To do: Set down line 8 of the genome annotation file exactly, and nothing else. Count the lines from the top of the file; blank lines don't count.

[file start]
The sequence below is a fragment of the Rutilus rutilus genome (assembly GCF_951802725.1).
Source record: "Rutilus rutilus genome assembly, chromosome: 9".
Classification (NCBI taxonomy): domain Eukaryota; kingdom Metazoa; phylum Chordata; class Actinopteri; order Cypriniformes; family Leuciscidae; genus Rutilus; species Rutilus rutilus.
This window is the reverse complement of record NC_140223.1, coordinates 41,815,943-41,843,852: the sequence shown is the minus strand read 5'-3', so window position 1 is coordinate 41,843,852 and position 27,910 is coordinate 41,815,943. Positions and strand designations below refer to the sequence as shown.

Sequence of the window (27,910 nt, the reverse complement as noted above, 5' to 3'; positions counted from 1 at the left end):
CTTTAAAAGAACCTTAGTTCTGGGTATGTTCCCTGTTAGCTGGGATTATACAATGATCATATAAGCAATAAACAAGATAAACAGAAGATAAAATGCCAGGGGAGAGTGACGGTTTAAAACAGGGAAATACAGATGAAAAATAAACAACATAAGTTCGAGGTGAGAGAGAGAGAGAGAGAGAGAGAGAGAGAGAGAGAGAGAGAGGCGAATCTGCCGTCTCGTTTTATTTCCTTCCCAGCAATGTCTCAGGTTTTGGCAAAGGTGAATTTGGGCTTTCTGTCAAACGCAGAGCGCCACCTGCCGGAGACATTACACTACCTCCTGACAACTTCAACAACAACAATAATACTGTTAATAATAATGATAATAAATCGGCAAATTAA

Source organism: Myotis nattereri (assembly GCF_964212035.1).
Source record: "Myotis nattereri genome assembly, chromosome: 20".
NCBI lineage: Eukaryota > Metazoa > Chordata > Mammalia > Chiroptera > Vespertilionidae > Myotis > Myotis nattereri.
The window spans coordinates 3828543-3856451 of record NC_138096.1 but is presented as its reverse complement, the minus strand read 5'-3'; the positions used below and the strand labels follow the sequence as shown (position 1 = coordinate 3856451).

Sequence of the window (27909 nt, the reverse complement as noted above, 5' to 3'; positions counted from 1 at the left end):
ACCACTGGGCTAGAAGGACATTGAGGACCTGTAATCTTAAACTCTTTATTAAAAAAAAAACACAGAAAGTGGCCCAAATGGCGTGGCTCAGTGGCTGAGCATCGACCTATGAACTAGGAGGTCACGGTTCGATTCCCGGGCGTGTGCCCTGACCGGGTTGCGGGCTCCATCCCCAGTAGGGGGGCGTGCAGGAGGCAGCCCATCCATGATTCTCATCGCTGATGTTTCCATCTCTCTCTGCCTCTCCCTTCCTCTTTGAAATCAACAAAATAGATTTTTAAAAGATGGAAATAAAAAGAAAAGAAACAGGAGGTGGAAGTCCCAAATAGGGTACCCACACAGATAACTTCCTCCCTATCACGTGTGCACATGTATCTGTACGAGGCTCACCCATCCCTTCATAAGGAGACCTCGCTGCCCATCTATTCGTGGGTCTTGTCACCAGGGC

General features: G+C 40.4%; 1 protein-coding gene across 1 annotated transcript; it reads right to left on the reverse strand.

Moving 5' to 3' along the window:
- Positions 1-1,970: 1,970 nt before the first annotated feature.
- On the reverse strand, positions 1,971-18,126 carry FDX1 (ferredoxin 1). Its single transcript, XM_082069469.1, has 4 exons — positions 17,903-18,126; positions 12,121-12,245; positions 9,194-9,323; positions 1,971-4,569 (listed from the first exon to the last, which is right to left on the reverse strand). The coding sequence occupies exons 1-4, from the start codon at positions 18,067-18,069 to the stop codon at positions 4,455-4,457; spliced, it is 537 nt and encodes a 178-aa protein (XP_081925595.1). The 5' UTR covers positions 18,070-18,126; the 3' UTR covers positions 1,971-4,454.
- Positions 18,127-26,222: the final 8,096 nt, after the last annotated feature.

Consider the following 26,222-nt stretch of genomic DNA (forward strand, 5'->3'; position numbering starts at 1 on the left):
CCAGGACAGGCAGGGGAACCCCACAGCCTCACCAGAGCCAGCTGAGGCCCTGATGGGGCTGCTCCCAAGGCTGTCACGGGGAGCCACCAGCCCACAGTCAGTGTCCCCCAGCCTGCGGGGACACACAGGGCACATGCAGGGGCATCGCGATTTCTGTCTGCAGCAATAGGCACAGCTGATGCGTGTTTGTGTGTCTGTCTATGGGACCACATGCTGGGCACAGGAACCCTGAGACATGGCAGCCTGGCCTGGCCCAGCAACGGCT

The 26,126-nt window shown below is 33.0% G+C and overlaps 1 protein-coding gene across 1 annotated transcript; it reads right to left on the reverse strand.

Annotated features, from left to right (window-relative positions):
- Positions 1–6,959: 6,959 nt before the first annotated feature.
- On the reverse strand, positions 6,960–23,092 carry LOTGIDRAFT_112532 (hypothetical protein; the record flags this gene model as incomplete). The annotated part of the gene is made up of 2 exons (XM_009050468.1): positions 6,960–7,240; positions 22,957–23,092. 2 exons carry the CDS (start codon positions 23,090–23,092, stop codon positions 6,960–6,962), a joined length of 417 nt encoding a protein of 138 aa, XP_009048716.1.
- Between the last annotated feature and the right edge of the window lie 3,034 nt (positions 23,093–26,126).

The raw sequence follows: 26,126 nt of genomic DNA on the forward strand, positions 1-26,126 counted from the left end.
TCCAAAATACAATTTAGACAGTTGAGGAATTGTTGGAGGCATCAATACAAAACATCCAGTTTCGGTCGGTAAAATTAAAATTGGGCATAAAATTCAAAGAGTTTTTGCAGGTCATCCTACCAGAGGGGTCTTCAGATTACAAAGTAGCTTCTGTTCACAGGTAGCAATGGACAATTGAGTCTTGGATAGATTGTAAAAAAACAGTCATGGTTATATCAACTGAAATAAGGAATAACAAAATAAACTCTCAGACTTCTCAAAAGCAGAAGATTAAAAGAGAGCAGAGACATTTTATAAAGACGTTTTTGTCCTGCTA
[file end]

Source record: "Myotis nattereri genome assembly, chromosome: 20".